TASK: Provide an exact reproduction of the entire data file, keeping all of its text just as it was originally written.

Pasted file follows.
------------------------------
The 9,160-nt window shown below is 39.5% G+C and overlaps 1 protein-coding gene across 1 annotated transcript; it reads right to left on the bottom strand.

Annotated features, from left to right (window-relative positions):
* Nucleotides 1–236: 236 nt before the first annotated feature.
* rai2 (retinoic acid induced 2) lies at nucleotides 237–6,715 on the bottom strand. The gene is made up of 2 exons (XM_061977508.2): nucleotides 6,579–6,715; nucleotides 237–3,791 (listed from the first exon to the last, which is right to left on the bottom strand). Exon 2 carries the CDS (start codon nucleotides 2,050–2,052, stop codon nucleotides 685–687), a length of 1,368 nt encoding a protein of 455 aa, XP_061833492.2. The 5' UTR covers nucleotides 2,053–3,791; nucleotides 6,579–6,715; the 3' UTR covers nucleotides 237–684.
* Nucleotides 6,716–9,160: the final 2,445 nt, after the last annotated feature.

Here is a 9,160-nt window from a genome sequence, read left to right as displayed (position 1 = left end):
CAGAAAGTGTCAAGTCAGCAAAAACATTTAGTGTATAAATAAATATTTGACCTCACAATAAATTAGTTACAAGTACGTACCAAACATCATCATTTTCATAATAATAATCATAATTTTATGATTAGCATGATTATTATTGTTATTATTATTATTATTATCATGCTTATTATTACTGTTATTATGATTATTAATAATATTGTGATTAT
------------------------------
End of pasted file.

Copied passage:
The 9,160-nt window shown below is 39.5% G+C and overlaps 1 protein-coding gene across 1 annotated transcript; it reads right to left on the bottom strand.

Annotated features, from left to right (window-relative positions):
* Nucleotides 1–236: 236 nt before the first annotated feature.
* rai2 (retinoic acid induced 2) lies at nucleotides 237–6,715 on the bottom strand. The gene is made up of 2 exons (XM_061977508.2): nucleotides 6,579–6,715; nucleotides 237–3,791 (listed from the first exon to the last, which is right to left on the bottom strand). Exon 2 carries the CDS (start codon nucleotides 2,050–2,052, stop codon nucleotides 685–687), a length of 1,368 nt encoding a protein of 455 aa, XP_061833492.2. The 5' UTR covers nucleotides 2,053–3,791; nucleotides 6,579–6,715; the 3' UTR covers nucleotides 237–684.
* Nucleotides 6,716–9,160: the final 2,445 nt, after the last annotated feature.

Here is a 9,160-nt window from a genome sequence, read left to right as displayed (position 1 = left end):
CAGAAAGTGTCAAGTCAGCAAAAACATTTAGTGTATAAATAAATATTTGACCTCACAATAAATTAGTTACAAGTACGTACCAAACATCATCATTTTCATAATAATAATCATAATTTTATGATTAGCATGATTATTATTGTTATTATTATTATTATTATCATGCTTATTATTACTGTTATTATGATTATTAATAATATTGTGATTAT